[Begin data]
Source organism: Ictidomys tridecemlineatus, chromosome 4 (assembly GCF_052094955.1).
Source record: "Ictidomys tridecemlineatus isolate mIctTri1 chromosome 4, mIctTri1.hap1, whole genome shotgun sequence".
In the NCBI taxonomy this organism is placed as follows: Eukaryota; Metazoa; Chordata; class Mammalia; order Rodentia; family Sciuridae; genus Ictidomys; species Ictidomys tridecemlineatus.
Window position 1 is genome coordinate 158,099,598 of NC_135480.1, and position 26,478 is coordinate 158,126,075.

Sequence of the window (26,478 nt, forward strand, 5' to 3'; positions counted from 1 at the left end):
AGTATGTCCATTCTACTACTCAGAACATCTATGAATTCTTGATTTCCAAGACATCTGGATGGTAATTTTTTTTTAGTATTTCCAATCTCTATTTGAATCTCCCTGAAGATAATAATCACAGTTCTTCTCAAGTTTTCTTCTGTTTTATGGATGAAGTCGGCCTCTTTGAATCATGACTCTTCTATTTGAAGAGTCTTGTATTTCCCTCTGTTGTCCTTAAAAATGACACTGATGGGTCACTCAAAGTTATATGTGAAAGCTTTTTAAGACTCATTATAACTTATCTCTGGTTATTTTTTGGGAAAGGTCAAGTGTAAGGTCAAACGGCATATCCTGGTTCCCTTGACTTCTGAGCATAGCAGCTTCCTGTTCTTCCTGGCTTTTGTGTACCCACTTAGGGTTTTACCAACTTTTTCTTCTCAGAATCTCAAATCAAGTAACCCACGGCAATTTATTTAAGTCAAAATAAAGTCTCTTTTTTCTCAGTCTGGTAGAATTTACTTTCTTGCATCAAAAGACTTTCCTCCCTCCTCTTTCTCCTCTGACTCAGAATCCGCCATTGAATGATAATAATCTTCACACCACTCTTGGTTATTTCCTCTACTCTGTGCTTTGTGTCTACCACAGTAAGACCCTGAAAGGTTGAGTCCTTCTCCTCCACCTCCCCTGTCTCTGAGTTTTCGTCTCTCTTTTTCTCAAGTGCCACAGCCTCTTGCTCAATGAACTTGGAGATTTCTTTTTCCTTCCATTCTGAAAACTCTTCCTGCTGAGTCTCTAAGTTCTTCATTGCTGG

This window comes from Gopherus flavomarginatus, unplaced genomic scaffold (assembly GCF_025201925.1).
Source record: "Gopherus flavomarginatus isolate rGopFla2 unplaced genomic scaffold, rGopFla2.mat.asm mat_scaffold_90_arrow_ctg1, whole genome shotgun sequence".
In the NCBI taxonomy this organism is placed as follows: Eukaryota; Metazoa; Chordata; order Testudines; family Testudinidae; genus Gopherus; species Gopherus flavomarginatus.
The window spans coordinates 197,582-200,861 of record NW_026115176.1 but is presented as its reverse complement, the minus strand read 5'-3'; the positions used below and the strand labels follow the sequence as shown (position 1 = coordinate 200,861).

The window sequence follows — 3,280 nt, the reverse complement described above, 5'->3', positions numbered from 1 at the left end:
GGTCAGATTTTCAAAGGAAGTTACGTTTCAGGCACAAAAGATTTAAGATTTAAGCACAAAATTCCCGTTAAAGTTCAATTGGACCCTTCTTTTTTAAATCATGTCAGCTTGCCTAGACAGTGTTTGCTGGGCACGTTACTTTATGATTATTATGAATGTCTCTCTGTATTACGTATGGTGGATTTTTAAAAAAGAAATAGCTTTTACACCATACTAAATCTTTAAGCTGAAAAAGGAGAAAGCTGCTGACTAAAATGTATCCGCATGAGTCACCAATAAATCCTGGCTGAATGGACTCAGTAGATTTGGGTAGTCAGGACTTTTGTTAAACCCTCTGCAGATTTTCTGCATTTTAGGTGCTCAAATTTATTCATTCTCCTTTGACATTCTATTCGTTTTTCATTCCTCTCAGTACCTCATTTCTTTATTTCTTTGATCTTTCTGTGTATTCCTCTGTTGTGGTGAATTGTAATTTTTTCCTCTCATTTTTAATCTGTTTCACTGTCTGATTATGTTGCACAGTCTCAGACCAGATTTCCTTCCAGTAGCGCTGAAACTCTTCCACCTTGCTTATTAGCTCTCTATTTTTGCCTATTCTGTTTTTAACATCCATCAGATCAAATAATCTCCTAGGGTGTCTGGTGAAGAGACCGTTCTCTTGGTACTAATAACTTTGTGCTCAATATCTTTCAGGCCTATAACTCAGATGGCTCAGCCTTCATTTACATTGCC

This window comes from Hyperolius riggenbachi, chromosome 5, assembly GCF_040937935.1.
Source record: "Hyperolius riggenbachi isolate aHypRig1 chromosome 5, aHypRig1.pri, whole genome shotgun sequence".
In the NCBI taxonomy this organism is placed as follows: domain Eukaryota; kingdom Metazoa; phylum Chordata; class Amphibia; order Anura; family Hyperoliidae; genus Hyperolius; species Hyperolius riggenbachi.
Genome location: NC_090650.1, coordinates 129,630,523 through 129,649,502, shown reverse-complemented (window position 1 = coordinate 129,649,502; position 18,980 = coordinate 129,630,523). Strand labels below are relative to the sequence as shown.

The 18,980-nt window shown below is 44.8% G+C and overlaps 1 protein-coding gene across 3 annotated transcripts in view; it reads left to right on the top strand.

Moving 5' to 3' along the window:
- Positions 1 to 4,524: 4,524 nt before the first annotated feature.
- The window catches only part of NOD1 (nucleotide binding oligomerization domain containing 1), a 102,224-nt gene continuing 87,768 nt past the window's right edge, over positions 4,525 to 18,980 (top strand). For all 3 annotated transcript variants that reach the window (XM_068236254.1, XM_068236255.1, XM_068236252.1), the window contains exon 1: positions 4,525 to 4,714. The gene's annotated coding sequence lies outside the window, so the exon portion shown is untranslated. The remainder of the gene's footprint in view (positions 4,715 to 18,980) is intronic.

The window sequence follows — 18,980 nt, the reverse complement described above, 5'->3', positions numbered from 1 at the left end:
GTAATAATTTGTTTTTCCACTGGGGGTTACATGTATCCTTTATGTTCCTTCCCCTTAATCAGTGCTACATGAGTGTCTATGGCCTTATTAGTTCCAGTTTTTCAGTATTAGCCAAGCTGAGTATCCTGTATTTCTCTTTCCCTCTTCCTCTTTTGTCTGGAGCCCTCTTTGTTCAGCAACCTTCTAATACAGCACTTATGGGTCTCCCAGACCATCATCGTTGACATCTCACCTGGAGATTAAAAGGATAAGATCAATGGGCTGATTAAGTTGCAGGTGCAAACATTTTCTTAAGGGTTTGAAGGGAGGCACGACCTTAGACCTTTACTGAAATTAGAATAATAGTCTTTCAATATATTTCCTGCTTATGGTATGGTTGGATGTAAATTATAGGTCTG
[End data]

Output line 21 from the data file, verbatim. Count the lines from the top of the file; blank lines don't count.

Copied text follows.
The window sequence follows — 18,980 nt, the reverse complement described above, 5'->3', positions numbered from 1 at the left end: